Info

Euglena

Fresh water

Chlorophyll b; carotenes; xanthophylls

Fats; starchlike carbohydrates

Lacking, but elastic pellicle present

One to three anterior flagella

Asexual only by binary fission

a rock or some other firm substrate. Unlike a root, it is not used to obtain water and nutrients for the organism. Nutrients and water surround the organism and do not need to be drawn up from the soil. The stalk of an alga, known as the stipe, usually has leaflike structures or blades attached to it. The blades are the principal photosynthetic portion of an alga, and some also bear the reproductive structures. Many large algae have gas-containing bladders or floats that help them maintain their blades in a position suitable for obtaining maximum sunlight.

Cell Walls

Algal cell walls are rigid and for the most part composed of cellulose, often associated with pectin. Some multicellular species of algae such as some red algae contain large amounts of other compounds in their cell walls. Compounds such as carrageenan and agar are harvested commercially and commonly used in foods as stabilizing compounds. As described earlier, agar is also used to solidify growth media in the laboratory. It is useful because although it melts at 100°C, it stays in a liquid state at relatively low temperatures (45°C-50°C) so that nutrients can be added, and yet is solid at room temperatures to act as a growing surface in a Petri dish. ■ agar, p. 84 ■ Petri dish, p. 84

Diatoms are algae that have silicon dioxide incorporated into their cell walls. When these organisms die, their shells sink to the bottom of the ocean, and the silicon-containing material does not decompose. Deposits of diatoms that formed millions of years ago are mined for a substance known as diatomaceous earth, used for filtering systems, abrasives in polishes, insulation, and many other purposes.

Eukaryotic Cell Structures

As is true in all eukaryotes, algae have a membrane-bound nucleus. The genetic information is contained in a number of chromosomes that are tight packages of DNA with their associated basic protein. These chromosomes are enclosed in a nuclear membrane. ■ nucleus, p. 75

In addition, algae have other organelles in their cytoplasm such as chloroplasts and mitochondria. Chloroplasts contain chlorophyll as well as other light-trapping pigments such as carotenoids and phycocyanin. Photosynthesis occurs in the chloroplast. Respiration and oxidative phosphorylation occur in the mitochondria. ■ chloroplasts, p. 75 ■ mitochondria, p. 75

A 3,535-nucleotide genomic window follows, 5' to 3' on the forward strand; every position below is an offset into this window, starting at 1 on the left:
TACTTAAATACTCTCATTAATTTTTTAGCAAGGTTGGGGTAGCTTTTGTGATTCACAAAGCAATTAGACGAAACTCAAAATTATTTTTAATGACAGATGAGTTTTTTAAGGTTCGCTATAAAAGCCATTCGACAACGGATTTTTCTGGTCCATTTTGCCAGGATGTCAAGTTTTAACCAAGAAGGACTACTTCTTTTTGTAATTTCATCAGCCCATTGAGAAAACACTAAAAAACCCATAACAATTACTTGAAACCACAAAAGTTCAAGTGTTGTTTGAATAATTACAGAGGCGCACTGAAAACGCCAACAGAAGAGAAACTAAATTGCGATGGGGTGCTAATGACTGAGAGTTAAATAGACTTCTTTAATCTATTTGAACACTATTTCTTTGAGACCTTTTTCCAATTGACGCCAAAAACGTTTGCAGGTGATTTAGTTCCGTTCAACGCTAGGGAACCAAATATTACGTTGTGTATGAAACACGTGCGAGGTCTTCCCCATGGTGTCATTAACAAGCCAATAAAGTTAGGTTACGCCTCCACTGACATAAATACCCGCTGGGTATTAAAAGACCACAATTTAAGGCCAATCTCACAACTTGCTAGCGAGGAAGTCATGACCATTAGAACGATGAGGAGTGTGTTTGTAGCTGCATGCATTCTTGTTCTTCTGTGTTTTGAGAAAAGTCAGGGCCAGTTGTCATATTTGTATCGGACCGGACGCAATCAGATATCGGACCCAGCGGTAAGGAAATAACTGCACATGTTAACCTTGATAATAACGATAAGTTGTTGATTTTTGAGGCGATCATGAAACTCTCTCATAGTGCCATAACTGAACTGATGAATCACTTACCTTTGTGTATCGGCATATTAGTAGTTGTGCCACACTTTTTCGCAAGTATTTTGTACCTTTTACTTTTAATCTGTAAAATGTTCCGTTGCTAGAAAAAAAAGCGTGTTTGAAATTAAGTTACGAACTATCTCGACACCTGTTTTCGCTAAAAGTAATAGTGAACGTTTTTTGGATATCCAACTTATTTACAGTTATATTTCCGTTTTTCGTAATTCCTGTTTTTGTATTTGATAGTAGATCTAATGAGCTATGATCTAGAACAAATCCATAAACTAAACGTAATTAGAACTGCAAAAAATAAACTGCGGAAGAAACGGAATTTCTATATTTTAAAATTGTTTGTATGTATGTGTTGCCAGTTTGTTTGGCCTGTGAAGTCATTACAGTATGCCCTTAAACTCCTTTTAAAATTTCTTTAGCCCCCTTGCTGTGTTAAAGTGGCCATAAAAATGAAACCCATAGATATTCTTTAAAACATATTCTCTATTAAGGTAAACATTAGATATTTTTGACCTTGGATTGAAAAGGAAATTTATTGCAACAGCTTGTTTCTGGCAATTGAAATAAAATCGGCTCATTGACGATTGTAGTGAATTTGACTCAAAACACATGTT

Algal Reproduction

Most single-celled algae reproduce asexually by binary fission, as do most bacteria (figure 12.5). The major difference between prokaryotic and eukaryotic fission involves events that take place with the genetic material within the cell. Recall from chapter 3 that in prokaryotic fission, the circular DNA replicates and each daughter cell receives half the original double strand of DNA plus a newly replicated strand. In eukaryotic organisms with multiple chromosomes, after the DNA is replicated, the chromosomes go through a nuclear division process called mitosis. This process ensures that the daughter cells receive the same number of chromosomes as the original parent.

Some algae, especially multicellular filamentous species, reproduce asexually by fragmentation. In this type of reproduction, portions of the parent organisms break off to form new organisms (see figure 12.5), and the parent organism survives.

Sexual reproduction also regularly occurs in most algae. During the process known as meiosis, haploid cells with half the chromosome content are formed. These cells are called gametes and when they fuse together they form a diploid cell with a full complement of chromosomes known as a zygote. Gametes are often flagellated and highly motile. Many algae alternate between a haploid generation and a diploid generation. Sometimes, as is the case with Ulva (sea lettuce), the generations look physically similar and can only be told apart by microscopic examination. In other cases, the two forms look quite different.

Paralytic Shellfish Poisoning

Although algae do not directly cause disease in humans, they do so indirectly. A number of algae produce toxins that are poisonous to humans and other animals. Several dino flagellates of